Why Refill is turning to transport ‘hubs’ to slash plastic bottle use

EXCLUSIVE: Since its launch in 2017, City to Sea's Refill campaign has spurred dozens of independent businesses and high street chains to offer free water bottle refills. But as it strives to meet its 2021 ambition of having locations in every town and city, its key focus will now be engaging the transport sector.

Why Refill is turning to transport ‘hubs’ to slash plastic bottle use

Refill was initially launched in Bristol by City to Sea founder Natalie Fee

That’s according to the community interest company’s head of campaigns and marketing Jo Morley, who gave edie an exclusive update on the campaign’s progress ahead of the two-year anniversary of its launch.

Founded in June 2017 after City to Sea’s own research found that the average Brit uses 150 plastic water bottles annually, the initiative aims to discourage the general public from buying single-use plastic water bottles by making free tap water refill facilities available in “on-the-go” scenarios. This approach takes two forms – the installation of new water fountains and encouraging businesses to place Refill stickers in their branch windows to inform the public that they offer free tap water.

In total, there are now more than 17,000 Refill “stations” across the UK, Morley told edie – all of which are mapped on the campaign’s downloadable iPhone and Android app.

After early success among the independent café sector in 2017, she said, 2018 marked an “explosion” of interest among high street chains including Costa, Starbucks, Leon and, most recently, Pret A Manger. Indeed, the past 12 months have seen the scheme launch in its first department store, John Lewis; inspire the creation of a similar initiative by Landsec and receive its first supermarket supporter Asda

The initiative’s next key focus area will be the transport sector, following a partnership with National Rail which has facilitated the installation of new fountains at Bristol Temple Meads, Reading and London Paddington since last summer, Morley said.

“We’ve made good headway in tackling the high street and I think you’ll see the Refill sticker now in most places, but we know from our own research that one of the biggest barriers to people refilling is a lack of facilities when they’re travelling,” Morley explained.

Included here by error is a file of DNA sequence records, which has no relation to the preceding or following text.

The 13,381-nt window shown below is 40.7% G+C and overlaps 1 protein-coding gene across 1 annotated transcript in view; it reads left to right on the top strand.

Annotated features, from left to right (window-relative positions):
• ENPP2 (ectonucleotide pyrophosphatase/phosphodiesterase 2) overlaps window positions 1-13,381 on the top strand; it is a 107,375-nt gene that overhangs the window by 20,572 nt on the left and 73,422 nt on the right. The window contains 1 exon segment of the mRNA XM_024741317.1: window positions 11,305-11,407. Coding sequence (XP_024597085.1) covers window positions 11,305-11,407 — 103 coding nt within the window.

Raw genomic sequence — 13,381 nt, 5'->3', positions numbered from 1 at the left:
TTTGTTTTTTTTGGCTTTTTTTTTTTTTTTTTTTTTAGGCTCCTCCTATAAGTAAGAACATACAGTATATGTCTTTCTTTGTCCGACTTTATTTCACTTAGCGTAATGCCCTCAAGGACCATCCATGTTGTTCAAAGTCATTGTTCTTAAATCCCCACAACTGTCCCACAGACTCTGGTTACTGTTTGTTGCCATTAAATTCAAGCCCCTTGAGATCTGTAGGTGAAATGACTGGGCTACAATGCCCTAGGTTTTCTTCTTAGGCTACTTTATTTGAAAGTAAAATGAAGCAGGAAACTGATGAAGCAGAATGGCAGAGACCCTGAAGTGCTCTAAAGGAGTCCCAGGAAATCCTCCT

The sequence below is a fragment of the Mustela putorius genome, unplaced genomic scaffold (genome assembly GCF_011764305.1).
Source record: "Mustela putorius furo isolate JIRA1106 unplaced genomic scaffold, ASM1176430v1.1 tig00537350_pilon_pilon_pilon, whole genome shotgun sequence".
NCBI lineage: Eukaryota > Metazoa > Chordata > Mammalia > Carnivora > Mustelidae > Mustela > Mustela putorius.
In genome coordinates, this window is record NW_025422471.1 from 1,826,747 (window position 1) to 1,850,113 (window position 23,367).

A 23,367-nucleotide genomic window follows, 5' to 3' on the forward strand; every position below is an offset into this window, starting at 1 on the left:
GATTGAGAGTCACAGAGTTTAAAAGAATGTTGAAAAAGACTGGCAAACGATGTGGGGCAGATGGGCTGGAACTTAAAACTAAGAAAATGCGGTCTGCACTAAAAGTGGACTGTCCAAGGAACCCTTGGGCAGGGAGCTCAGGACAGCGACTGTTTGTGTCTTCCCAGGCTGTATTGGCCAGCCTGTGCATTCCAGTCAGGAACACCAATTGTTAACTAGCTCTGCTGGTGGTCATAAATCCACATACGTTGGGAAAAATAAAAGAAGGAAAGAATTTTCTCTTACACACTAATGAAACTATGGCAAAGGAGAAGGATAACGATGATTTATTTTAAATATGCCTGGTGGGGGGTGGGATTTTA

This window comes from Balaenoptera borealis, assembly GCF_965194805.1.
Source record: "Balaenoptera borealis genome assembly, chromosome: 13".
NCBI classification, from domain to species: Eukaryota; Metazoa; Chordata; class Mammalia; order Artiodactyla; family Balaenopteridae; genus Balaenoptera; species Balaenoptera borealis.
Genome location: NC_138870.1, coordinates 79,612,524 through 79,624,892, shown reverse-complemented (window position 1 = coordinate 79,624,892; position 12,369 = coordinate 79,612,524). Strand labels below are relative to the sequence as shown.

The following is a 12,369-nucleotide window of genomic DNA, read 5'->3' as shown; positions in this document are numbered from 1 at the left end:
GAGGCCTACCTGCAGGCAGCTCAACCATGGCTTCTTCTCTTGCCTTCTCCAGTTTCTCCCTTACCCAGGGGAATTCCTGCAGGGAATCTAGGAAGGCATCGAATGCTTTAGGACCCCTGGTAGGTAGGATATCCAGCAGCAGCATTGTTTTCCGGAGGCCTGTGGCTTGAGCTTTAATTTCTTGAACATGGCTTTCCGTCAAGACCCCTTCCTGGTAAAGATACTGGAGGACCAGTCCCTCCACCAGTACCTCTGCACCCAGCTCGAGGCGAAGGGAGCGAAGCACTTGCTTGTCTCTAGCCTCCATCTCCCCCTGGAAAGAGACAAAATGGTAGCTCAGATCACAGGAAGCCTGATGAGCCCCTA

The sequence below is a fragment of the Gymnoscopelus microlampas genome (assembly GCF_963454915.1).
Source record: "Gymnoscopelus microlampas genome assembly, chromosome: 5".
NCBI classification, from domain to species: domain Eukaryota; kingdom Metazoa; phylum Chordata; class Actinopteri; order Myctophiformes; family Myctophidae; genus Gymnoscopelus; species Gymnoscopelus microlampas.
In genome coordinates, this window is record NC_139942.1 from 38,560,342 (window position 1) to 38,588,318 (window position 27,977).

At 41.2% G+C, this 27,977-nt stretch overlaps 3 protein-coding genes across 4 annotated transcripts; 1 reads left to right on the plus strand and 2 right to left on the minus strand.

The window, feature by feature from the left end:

“Historically, it’s been almost impossible to refill when you’re travelling, so we are always exploring how best to work with partners like Heathrow Airport and Network Rail to both make drinking water more accessible and create a new norm where people understand the importance of changing behaviours.

“Once one company signs up, everyone else in that sector begins questioning why they aren’t signed up. We’ve been fairly lucky in that aspect with the high street and hope this can be replicated with a focus on transport.”

The communication challenge

As with any behaviour change scheme, a challenge will always be engaging members of the public, particularly when they are likely to be in a hurry to catch their train, plane, bus or coach.

City to Sea, therefore, encourages the transport firms it works with to install onsite signposts to highlight the location and availability of its fountains, and to make staff aware of them so they can direct visitors.

But Morley explained that the challenge now was more about getting the public to develop a lasting habit of avoiding single-use bottles than getting businesses to become Refill stations.

“We are facilitating reuse and proving a solution in the interim by signposting people to where they can refill, but, for us, we want to change cultures,” she said.

In order to spur this cultural shift, City to Sea will unveil a string of advertising displays outside of its stations for the first time this summer, in a bid to engage those who may have missed the in-store stickers. These will be complemented by the organisation’s first Refill roadshow, which will see team members visiting Manchester, Birmingham and Canary Wharf.

It will also use its Refill Day event on 19 June to host entirely user-generated content across its social media channels, showing pictures and videos of members of the public using refillable bottles, while bolstering this action through a series of longer-lasting collaborations with influencers. The tagline for this content aims to engage consumers through a rhetorical question – “have you got the bottle to end plastic pollution?”.

“The concept behind our stickers in windows was to help make people aware that these are friendly locations where they can go in and fill up, but this should take that approach to the next level,” Morley concluded.

Sarah George

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